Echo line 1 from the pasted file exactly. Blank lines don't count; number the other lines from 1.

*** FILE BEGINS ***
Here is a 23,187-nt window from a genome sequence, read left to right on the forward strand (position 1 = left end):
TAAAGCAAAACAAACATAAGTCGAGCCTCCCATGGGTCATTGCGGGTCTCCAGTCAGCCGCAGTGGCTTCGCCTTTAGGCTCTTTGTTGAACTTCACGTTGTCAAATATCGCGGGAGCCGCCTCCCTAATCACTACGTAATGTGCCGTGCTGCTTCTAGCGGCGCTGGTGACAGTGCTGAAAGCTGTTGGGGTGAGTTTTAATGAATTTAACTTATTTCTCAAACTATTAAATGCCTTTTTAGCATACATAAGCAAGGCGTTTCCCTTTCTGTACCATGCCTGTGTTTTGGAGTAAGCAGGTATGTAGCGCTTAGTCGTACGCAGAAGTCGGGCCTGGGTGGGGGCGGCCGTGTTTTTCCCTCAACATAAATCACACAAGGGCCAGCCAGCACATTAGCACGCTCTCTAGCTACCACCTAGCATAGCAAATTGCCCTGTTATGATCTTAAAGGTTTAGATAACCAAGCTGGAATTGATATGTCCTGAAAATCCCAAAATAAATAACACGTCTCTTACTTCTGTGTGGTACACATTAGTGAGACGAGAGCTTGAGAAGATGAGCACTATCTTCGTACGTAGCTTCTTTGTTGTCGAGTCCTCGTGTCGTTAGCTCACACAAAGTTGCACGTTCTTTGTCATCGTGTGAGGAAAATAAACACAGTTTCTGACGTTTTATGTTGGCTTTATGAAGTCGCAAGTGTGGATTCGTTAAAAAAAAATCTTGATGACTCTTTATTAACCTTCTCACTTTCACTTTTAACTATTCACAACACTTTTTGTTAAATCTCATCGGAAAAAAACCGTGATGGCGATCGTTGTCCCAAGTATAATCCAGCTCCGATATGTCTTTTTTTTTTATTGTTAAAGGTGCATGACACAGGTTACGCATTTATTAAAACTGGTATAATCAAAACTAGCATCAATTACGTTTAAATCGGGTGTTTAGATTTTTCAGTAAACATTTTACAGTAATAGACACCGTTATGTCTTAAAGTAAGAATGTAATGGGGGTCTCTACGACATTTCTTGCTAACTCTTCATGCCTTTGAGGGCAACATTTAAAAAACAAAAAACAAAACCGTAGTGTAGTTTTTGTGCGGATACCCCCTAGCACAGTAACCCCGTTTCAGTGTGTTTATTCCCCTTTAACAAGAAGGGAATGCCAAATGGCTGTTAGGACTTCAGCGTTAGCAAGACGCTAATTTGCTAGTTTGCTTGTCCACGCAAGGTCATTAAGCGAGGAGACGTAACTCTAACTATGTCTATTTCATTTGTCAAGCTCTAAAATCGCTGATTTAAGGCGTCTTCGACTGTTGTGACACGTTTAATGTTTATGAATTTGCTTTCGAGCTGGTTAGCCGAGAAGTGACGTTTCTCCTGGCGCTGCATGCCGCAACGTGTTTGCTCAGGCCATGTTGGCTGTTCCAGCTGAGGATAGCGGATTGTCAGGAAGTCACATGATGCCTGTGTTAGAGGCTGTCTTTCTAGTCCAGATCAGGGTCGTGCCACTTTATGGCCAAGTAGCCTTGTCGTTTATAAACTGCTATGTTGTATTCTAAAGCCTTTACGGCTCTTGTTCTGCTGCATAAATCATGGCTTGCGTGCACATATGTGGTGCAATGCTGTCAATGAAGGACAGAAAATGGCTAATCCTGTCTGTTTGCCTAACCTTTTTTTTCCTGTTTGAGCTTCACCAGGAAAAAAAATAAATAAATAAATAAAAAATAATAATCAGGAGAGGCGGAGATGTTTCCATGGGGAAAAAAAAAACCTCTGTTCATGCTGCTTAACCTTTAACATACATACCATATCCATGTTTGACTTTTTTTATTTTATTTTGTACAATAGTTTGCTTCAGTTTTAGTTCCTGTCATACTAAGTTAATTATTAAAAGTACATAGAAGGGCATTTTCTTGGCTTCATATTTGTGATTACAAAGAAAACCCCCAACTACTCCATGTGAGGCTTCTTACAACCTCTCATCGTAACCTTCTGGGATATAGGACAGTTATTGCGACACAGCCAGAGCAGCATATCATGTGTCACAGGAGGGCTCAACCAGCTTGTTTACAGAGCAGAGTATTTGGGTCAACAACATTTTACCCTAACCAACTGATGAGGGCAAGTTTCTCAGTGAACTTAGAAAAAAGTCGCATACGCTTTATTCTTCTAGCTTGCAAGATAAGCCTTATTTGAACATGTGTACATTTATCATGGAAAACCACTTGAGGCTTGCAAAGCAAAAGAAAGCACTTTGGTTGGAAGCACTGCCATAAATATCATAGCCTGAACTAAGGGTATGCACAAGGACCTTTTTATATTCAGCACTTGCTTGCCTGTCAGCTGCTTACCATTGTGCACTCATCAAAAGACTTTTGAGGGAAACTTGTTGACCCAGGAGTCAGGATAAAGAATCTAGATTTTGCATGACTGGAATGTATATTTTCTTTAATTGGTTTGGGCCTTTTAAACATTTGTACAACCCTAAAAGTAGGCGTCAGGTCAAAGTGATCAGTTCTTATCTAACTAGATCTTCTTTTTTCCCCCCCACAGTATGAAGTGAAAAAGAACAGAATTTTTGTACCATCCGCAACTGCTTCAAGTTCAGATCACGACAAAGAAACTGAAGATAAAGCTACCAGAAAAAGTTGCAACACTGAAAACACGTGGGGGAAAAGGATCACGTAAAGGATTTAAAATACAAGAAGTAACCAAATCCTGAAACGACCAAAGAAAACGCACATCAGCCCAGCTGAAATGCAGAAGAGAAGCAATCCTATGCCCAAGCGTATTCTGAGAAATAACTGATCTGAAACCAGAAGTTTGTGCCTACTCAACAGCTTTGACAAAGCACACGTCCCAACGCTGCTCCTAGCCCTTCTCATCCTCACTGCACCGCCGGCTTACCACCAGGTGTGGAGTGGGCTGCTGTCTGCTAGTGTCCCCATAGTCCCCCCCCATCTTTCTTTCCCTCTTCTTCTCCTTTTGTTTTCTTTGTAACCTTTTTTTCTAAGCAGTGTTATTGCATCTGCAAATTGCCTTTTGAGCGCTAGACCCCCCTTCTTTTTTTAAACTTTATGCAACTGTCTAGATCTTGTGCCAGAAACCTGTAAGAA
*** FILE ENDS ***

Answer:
Here is a 23,187-nt window from a genome sequence, read left to right on the forward strand (position 1 = left end):